Breath – my chosen poem of the month

Breath by Adrian Rice was Carol Rumen’s Poem of the Week on Saturday and was Mark Oakley’s #APoemADay on Tuesday. It is stunningly beautiful and was nominated for the Pushcart Prize. It is my poem of the month.

What is death
but a letting go
of breath?

One of the last
things he did
was to blow up

the children’s balloons
for the birthday party,
joking and mock cursing

as he struggled
to tie all
those fluttery teats.

Then he flicked them
into the air
for the children

to fight over.
Some of them
survived the party,

and were still there
after the funeral,
in every room of the house,

bobbing around
mockingly
in the last draft.

She thought about
murdering them
with her sharpest knife,

each loud pop
an angry bullet
from her heart.

Instead, in the quietness
that followed her
children’s sleep,

she patiently gathered
them all up,
slowly undoing

each raggedy nipple,
and, one by one, she took his
last breath into her mouth.

What is life
but a drawing in
of breath?

These short lines breathe love, speaking of life (teats, nipples and birthdays) and death, love and grief. I worry that the balloons took his last breath, and took a father away from his children and their mother. Did he die in that moment when there should have been celebration and fun? I’m pleased that the balloons remained for the funeral, and that they were there to be murdered with her sharpest knife (who might have been murdered otherwise?) and thankfully reprieved to become new life and consolation.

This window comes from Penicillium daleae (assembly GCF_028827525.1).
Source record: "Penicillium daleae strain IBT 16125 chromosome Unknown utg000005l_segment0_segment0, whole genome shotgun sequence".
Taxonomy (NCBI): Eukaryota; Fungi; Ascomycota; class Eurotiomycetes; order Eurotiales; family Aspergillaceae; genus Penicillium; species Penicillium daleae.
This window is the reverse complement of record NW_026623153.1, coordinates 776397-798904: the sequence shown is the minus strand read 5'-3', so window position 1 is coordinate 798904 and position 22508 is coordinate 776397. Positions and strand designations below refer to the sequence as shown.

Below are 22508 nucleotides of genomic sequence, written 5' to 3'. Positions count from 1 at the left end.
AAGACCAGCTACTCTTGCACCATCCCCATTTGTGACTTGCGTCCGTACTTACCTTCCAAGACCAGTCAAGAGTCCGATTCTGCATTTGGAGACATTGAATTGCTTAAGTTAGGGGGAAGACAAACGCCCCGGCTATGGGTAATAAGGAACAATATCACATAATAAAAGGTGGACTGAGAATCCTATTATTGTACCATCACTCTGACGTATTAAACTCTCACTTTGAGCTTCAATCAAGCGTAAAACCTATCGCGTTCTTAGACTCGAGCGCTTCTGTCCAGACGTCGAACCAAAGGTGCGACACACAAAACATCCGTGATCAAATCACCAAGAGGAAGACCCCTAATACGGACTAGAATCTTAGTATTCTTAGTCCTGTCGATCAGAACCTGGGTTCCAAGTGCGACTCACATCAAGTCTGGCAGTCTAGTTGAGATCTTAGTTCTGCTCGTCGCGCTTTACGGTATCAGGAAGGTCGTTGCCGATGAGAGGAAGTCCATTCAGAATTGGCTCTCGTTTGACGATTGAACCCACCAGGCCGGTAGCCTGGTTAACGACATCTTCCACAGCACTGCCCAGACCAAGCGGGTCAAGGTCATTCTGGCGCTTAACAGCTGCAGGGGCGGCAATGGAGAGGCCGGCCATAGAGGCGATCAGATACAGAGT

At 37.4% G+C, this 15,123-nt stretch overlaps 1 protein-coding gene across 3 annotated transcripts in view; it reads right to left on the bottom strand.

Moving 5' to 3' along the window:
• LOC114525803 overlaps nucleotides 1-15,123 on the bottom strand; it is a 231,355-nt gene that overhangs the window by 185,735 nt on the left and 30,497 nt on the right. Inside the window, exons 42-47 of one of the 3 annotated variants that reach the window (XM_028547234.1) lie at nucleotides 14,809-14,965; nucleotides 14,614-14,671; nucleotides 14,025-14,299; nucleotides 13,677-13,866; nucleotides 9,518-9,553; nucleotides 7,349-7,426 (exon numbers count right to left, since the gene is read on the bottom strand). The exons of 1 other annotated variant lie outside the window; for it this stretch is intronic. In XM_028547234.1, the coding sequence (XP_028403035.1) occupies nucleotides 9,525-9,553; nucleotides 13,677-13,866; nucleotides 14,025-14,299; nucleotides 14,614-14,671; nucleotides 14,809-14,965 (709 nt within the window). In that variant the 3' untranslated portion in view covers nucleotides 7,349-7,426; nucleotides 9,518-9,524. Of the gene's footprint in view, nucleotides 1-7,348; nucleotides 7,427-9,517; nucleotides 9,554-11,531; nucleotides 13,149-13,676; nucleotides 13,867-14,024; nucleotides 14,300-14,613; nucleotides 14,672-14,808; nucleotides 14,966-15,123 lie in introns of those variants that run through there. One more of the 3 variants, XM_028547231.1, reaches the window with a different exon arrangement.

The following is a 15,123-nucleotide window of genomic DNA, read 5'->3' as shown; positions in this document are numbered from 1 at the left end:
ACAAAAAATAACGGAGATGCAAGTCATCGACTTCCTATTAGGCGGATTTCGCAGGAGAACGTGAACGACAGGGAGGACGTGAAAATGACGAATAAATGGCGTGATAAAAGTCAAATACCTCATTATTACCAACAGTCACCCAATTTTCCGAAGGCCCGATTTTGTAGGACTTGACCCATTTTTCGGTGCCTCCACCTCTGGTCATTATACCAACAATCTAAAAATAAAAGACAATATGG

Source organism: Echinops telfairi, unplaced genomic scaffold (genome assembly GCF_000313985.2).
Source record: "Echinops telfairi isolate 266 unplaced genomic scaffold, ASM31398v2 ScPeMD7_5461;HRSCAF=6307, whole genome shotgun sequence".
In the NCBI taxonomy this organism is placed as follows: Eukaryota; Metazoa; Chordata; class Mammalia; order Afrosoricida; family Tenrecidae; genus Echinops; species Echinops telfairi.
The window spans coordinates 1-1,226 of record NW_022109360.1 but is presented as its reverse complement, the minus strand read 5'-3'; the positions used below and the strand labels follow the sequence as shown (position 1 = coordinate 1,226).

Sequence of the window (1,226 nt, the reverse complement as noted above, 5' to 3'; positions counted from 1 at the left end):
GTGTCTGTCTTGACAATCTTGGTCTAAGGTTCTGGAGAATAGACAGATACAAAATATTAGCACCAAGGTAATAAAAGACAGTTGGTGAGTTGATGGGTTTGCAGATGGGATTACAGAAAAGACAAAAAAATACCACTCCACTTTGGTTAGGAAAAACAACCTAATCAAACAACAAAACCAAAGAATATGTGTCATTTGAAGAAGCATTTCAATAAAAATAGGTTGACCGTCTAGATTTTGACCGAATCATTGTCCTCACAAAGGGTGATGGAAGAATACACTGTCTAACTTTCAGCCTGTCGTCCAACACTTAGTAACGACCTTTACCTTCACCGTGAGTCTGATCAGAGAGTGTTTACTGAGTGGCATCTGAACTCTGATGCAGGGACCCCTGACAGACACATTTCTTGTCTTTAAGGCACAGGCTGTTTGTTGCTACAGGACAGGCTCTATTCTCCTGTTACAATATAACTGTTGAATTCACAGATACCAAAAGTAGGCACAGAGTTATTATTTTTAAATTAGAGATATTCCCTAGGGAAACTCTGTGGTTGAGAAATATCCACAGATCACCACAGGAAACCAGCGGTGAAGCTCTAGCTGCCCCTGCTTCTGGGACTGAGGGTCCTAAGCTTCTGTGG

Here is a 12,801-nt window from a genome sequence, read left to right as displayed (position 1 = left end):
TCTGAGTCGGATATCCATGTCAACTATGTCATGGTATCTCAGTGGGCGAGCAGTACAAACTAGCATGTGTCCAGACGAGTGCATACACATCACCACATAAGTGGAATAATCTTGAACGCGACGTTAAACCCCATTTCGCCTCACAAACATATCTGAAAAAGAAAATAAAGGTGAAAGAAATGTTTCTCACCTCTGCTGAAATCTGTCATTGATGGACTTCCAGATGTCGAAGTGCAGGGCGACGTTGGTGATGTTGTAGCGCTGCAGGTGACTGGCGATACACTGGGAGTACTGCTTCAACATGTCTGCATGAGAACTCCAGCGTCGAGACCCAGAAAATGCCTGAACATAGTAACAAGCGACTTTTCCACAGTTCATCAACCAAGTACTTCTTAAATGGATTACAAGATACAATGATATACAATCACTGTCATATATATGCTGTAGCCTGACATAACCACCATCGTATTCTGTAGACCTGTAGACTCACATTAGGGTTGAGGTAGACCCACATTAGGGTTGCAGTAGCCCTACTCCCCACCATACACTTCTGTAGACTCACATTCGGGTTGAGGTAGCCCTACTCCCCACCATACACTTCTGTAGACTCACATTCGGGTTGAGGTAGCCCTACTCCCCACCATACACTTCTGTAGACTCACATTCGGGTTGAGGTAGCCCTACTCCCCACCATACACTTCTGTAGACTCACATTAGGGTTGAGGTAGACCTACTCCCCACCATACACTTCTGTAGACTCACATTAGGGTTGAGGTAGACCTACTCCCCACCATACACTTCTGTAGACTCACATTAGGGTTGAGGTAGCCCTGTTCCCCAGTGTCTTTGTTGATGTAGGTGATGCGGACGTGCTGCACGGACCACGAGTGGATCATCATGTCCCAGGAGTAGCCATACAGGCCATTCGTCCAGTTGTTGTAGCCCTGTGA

This is a drama well chosen for Easter. The rooms seem many, as in “my Father’s house” and there is a breath of Johannine Pentecost (and being born again) from the balloons’ nipples.  There is comedy in the tragedy. “One of the last things he did was to blow up.” And how simple the answers to the questions that open and close the poem. “What is life?” What is life but a letting go of breath? What is life but a drawing in of breath?

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